Traders observe countrywide strike against withholding taxPakistan
LAHORE: All eyes looked for any signs of cracks in the government’s resolve to bring the traders into the tax net as wholesalers and retailers observed another successful countrywide strike against the withholding tax on banking transactions by non-taxpayers on Wednesday.
An impressive majority of traders kept their shutters down for the third time in a space of less than six weeks to put pressure on the government for the withdrawal of the tax that it says had been implemented to encourage non-taxpayers to start filing their income tax returns.
Take a look: Traders united against withholding tax, divided in their protest
Although demonstrations were organised in several cities, no incident of violence was reported.
The All Pakistan Anjuman-i-Tajran (APAT) has also announced its future plan to ramp up its protest campaign over the next several weeks after Eidul Azha unless the government withdrew the ‘unjust’ tax.
“The traders will enforce another complete countrywide strike on Oct 7, hold traders’ conventions, block all national highways and organise a long march on Islamabad to stage a sit-in on the Constitution Avenue in the second phase of the protest,” APAT general secretary Naeem Mir told a press conference in Lahore.
The traders are up in arms since the government announced in the budget extending the scope of the withholding tax on cash withdrawals exceeding Rs50,000 per day to all banking transactions made through any financial instrument or account-to-account payments and doubling its rate to 0.6 per cent for the non-filers.
Mr Mir, who dubbed it as jagga tax (extortion), said majority of the markets and business centres in all major cities and towns of Punjab, Khyber Pakhtunkhwa and most parts of Sindh, Azad Kashmir and Gilgit-Baltistan remained closed.
“The traders across Pakistan have proved that they are united against the tax under the banner of APAT,” he said of the support extended by other groups of the Anjuman-i-Tajran.
Markets and business centres remained closed in Lahore, Rawalpindi, Multan, Bahawalpur, Rahim Yar Khan, Sahiwal, Sialkot, Okara, Vehari, Gujranwala, Wazirabad, Sheikhupura and Gujrat.
But the traders in Jhang and Mianwali kept themselves totally away from the strike call.
The government, however, so far remains unimpressed by the strikes and threats by the APAT leaders to close down highways and organise sit-in in the federal capital in the next phase of their protest campaign.
“The government is firm (on its decision to collect withholding tax on the banking transactions by non-taxpayers),” Tariq Bajwa, the chairman of the Federal Board of Revenue (FBR), told Dawn from Islamabad by phone.
Elaborating on the rationale behind imposition of the tax, he said it was implemented to broaden the tax net and it was adjustable for those who filed their income tax returns.
“We had reached an agreement with the traders to remove the difficulties they could face if they start filing their tax returns and halved the rate of the levy for three months till September 30 to facilitate them,” the FBR chief said. “From next month we plan to collect the actual rate of tax,” he said in response to a question.
Political commentators feel that the ongoing standoff between the government and the traders – who are generally viewed as the ‘core constituency’ of the PML-N, particularly in Punjab – could hurt the ruling party politically as traders appear united against the tax across party lines.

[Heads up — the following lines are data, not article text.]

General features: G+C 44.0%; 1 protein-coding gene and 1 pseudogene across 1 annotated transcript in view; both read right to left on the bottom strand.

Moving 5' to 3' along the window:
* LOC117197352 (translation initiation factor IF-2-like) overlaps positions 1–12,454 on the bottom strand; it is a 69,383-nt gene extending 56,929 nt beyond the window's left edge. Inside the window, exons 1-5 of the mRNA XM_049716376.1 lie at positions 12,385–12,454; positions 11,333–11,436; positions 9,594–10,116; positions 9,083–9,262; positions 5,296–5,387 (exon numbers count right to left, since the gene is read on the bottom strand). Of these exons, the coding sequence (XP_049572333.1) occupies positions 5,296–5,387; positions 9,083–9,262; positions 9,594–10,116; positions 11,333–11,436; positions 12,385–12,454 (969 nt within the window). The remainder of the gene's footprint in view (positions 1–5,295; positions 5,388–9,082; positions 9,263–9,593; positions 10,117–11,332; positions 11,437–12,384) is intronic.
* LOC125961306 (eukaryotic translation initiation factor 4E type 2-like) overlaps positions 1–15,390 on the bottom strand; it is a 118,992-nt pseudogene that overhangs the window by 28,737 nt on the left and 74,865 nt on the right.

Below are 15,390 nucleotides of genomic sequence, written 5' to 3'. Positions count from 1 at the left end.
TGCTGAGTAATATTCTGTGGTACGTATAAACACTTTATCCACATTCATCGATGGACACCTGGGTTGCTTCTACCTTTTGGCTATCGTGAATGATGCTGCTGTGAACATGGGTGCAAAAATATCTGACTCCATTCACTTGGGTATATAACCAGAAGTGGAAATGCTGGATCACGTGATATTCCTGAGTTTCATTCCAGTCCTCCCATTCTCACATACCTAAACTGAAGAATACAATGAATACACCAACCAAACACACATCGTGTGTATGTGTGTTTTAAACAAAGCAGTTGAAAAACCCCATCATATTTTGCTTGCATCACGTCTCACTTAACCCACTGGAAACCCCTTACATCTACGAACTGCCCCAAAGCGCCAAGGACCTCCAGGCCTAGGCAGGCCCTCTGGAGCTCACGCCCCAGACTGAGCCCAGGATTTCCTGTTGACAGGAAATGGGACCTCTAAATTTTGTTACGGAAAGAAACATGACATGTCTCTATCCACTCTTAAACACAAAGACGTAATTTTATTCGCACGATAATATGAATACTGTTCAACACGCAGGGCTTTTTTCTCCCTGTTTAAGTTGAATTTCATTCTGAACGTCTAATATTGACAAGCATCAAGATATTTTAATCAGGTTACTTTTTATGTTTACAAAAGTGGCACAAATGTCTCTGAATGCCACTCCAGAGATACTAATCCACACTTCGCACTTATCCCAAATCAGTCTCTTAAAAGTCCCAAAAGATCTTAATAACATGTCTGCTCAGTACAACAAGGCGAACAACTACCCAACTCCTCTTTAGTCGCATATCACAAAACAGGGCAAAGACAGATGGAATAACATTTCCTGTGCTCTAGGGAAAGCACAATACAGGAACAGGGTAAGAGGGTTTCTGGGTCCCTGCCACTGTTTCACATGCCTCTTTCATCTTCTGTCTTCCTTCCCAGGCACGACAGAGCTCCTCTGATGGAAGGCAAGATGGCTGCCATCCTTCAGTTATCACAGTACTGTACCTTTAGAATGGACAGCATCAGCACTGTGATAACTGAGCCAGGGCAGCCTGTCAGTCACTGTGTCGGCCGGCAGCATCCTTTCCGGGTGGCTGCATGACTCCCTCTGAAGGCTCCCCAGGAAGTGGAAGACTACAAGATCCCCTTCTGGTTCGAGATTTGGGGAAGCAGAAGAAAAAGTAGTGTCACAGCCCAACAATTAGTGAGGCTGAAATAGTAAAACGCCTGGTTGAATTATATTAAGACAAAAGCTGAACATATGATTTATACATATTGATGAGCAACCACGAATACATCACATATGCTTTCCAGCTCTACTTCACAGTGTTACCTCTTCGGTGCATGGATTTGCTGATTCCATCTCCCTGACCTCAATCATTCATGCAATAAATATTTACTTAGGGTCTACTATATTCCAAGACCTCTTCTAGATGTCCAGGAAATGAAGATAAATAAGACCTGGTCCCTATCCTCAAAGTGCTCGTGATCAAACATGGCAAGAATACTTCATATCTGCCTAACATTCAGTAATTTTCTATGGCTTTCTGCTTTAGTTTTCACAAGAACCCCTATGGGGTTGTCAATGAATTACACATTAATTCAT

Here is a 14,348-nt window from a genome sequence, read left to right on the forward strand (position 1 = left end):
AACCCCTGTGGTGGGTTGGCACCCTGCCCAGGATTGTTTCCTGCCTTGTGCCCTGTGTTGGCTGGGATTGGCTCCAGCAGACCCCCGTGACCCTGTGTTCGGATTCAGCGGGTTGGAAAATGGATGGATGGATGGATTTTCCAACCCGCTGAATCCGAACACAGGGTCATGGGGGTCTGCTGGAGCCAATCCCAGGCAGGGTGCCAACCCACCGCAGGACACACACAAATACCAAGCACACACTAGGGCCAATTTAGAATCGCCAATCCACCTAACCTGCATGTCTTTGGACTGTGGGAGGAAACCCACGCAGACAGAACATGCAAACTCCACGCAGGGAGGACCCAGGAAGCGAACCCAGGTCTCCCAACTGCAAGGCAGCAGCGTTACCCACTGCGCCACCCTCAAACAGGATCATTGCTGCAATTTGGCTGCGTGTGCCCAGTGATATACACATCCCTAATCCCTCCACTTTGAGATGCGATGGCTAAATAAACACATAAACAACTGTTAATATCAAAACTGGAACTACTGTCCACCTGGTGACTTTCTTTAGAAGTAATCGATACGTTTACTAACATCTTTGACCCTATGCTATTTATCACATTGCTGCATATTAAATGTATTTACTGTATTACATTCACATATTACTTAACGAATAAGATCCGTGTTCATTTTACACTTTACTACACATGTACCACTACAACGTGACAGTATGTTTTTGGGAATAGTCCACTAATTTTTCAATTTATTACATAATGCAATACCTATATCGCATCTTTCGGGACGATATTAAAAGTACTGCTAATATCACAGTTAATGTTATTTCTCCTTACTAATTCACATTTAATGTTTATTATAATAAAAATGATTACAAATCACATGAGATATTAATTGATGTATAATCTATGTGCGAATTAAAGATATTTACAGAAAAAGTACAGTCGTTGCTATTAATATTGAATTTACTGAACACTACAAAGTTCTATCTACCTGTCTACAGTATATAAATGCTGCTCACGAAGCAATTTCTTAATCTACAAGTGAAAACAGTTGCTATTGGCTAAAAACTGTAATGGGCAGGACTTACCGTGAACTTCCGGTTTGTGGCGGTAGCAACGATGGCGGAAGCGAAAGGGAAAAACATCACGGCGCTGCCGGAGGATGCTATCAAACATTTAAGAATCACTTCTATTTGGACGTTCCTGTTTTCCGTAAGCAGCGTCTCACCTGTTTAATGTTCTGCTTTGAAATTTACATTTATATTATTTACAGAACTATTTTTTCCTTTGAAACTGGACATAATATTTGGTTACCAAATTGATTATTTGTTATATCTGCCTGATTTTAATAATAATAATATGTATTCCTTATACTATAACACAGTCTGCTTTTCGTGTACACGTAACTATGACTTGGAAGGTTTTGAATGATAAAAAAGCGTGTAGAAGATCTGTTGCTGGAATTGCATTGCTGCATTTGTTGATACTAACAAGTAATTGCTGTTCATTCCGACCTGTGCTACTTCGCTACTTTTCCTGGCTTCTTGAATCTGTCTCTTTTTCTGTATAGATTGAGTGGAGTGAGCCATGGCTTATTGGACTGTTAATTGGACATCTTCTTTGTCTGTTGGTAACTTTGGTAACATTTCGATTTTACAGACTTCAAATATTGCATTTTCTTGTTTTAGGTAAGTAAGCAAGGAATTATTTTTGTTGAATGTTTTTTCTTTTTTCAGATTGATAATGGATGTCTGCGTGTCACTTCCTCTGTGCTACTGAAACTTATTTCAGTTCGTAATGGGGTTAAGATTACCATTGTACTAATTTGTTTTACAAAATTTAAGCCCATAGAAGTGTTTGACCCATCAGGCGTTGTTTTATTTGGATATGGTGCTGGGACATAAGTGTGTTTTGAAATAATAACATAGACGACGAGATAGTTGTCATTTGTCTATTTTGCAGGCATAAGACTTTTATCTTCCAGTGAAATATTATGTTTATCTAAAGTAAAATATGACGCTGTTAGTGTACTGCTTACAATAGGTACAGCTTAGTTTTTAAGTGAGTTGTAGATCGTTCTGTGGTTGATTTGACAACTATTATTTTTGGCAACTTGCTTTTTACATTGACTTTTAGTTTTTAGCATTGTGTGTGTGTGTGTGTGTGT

“With the Nawaz Sharif government facing tough challenge from Imran Khan’s Pakistan Tehreek-i-Insaf in Punjab, the loss of support from traders ahead of by-elections in Lahore and Lodhran next month and local polls in the province could help opponents of the PML-N,” a Lahore-based political analyst said.
He said the PML-N government was more likely to give in to the pressure of traders than resist it. “If the past is anything to go by, the PML-N has always avoided a collision course with the traders,” he added.
In Islamabad, apart from food outlets, pharmacies and bookshops, all the markets remained closed.
Traders also organised demonstrations in almost every market.
Ajmal Baloch, an Islamabad APAT leader, warned the government that the traders’ next step would be “serious”. “We have shown how to convey the message peacefully to the government... but I think that (Finance Minister) Ishaq Dar thinks he is Ishaq Drone and can shoot us from the PM House. Make no mistake, we will protest on the streets next time.”
In Sindh, most markets and bazaars, corporate business concerns and shopping malls in major cities like Karachi, Hyderabad, Sukkur, Khairpur, Jacobabad and Mirpurkhas remained closed.
In Khyber Pakhtunkhwa, a shutter-down was observed.
Shopkeepers in different markets and bazaars of Peshawar kept their shutters down and held protest rallies.
They also set up camps in Peshawar and held processions.
The trader leaders warned that if the government failed to withdraw the tax they would start a ‘jail bharo tehreek’ and stop payment of all taxes.
A complete strike was also observed in Nowshera, Abbottabad, Charsadda, Mardan and Tank.
The strike remained partial in other districts of the province.
Kohat, Karak, Lakki Marwat, Bannu, Malakand, Swat, Chitral and Lakki Marwat ignored the strike call.
In Balochistan, traders said there was complete shutdown in Quetta, Pishin, Chaman, Ziarat, Loralai, Zhob, Mastung, Kalat, Khuzdar, Hub, Turbat, Sibi, Nushki, Taftan and Jaffarabad.
In Gilgit-Baltistan, main markets and shopping malls remained shut. Traders responded positively to the strike call in Gilgit, Skardu, Hunza and Khapolu.
Lawyers in Gilgit boycotted courts in support of the strike call.
(The report had been compiled from despatches of Dawn correspondents across the country.)
Published in Dawn, September 10th, 2015
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